There's a line of argument in the financial press that suggests that active money management is dying, a victim of high fees and underperformance versus low-cost indexing that captures average market returns.
News flash: This is anything but the case. Active investing still dominates asset management around the world, and less than "18% of the global stock market is owned by index-tracking investors," according to a 2017 BlackRock Inc. analysis. That is a modest share and a clear sign that active asset management still dominates the industry.
Despite my being mostly in the low-cost, passive camp, I have not been convinced yet by one of my favorite researchers, Jim Bianco, that active asset management is "no longer a viable business model."
Indeed, there are many niches where active managers can prosper.
The history of investing is, by definition, the history of active management, for the simple reason that indexing didn't exist until relatively recently. If we use mutual funds as a proxy, we see that active management was the only investment methodology for almost the entire past century.
I have discussed some of the issues confronting active managers recently. It is reasonable to expect active management to continue to morph into something different from what it is today. The question before us is what active fund management is likely to look like in the future.
A bit of context: The mutual fund concept traces back to the Netherlands in the late 18th century. In the U.S., pooled investments emerged in the late 19th and early 20th centuries. Massachusetts Investors Trust traces its history back to July 15, 1924, and is still in operation today, managed by MFS. Vanguard Group's Wellington Fund was founded in 1929. Broad diversification, daily liquidity and professional management were the main attractions for investors.
Two caveats to consider: I presume we will continue to see fees decline and lower costs across the board for investors. Indeed, I have made the claim that active versus passive debate is really a debate over expensive versus cheap.
Consider the following five areas as potentially the future of active-stock management:
1. Quant-driven funds. The ability to sift through enormous amounts of data to identify where performance gains might be found has attracted lots of attention. Some have called it the future of Wall Street; others, the future of asset gathering. Regardless, the underlying technology continues to drive lots of bold and innovative investigation. From natural language analysis of social media to scraping satellite data about shipping movements to other alternative data sources, this is an area that continues to experiment with new ideas.
2. Factor investing. We have discussed various aspects of this, from smart beta to the traditional Fama-French models. The academic literature on the topic of market performance implies a series of selection factors that drive portfolio returns. Investors can purchase systemized versions of fundamental-based indexes, or as Cliff Asness of AQR Capital Management has noted, factor-driven strategies. These tend to do as well or better than traditional stock picking, and typically at a lower cost. It is not quite indexing, but not quite traditional active management either.
3. High-active-share portfolios. If you want your portfolios to beat the market, then they should not look like the market. Many people have argued this point, but none more eloquently than the legendary Bill Miller. His run of 15 straight years of beating the Standard & Poor's 500 Index is one of the most famous investing streaks of all time. Mr. Miller argues that investors have figured out that 70% of all active managers are "benchmark huggers" — meaning they mimic the indexes while charging higher fees. Investors should either move to pure passive, or if they want an active manager, find someone with a high active share.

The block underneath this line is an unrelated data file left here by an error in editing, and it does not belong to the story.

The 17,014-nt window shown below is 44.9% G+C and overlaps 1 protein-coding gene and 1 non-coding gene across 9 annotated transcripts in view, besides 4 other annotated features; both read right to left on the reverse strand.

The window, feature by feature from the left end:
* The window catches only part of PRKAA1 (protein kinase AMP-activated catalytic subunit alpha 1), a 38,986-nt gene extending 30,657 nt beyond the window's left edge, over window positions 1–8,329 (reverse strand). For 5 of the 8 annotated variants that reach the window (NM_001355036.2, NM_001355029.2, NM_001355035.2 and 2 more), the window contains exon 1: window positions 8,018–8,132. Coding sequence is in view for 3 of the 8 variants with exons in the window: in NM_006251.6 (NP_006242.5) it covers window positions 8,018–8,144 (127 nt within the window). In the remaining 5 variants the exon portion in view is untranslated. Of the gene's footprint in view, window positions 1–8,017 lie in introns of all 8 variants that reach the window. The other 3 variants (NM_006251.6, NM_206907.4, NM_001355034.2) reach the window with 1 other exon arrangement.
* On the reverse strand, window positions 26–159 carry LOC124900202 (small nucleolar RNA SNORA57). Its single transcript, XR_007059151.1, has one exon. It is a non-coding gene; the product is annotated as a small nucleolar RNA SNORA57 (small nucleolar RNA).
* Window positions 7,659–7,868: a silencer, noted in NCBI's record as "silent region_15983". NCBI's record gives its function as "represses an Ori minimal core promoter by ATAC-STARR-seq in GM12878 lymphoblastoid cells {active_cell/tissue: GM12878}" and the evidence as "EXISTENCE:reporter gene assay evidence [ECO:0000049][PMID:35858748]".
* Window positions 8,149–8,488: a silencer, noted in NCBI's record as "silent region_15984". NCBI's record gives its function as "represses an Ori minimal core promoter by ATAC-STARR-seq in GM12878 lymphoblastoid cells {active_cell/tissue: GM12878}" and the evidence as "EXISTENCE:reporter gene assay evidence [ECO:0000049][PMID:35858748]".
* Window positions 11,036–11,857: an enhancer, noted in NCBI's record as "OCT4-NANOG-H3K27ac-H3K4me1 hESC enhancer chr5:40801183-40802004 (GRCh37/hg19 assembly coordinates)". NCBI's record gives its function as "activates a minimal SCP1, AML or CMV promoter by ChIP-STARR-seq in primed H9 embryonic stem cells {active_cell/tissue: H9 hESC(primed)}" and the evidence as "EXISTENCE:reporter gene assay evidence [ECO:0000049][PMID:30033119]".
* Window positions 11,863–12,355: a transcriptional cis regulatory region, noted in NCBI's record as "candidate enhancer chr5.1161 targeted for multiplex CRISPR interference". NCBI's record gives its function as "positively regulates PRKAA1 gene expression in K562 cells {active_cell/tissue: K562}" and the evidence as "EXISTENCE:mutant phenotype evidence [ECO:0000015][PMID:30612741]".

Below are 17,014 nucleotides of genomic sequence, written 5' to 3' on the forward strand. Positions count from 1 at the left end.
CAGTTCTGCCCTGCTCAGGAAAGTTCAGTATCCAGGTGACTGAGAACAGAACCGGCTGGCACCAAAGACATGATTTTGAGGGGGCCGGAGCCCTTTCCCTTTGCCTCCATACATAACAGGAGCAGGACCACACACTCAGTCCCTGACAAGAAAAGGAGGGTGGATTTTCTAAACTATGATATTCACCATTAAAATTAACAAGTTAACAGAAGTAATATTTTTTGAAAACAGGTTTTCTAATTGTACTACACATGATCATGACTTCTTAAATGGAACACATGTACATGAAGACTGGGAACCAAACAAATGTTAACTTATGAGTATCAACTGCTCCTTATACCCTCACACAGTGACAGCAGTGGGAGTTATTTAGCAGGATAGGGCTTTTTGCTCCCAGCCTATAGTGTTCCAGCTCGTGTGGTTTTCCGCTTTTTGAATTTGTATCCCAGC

4. Niche alpha. The markets are filled with lots of inefficiencies that can be mined for alpha by insightful managers. The challenge is that these areas are not all that scalable. In other words, once the inefficiency is identified, it tends to disappear. Microcap stocks are the classic example of this, but there are many other areas where managers find success.
5. ESG. Despite all of the media attention on environmental-, social- and governance-based investing, this area is still a modest portion of total assets under management. However, there are two data points that imply this may change during the next few decades. The first is the $31 trillion generational wealth transfer that is likely to occur during the next 20 years as the baby boomers retire and shuffle off this mortal coil. They are likely to leave their money to their spouses and children. Not coincidentally, the biggest supporters of ESG investing tend to be women and millennials. There is a not insignificant overlap between these two groups.
My Bloomberg Opinion colleague Justin Fox notes there is an economic role for finance beyond pursuing alpha, or market-beating performance. He quotes Burton Malkiel, author of the classic "A Random Walk Down Wall Street," who notes: "There are lots of services that can be provided that aren't stock-picking."
I agree with Mr. Fox that the traditional pursuit of alpha has been under assault by low-cost indexers. Indeed, my personal portfolios, just like those of my clients, are mostly invested in inexpensive indexes from Vanguard Group Inc., BlackRock, Dimensional Fund Advisors and Wisdom Tree Investments Inc. However, I am less certain that active managers will not be able to adapt to changing circumstances.
They just might control a little smaller portion of the total assets invested around the world.
Barry Ritholtz is a Bloomberg Opinion columnist and founder of Ritholtz Wealth Management.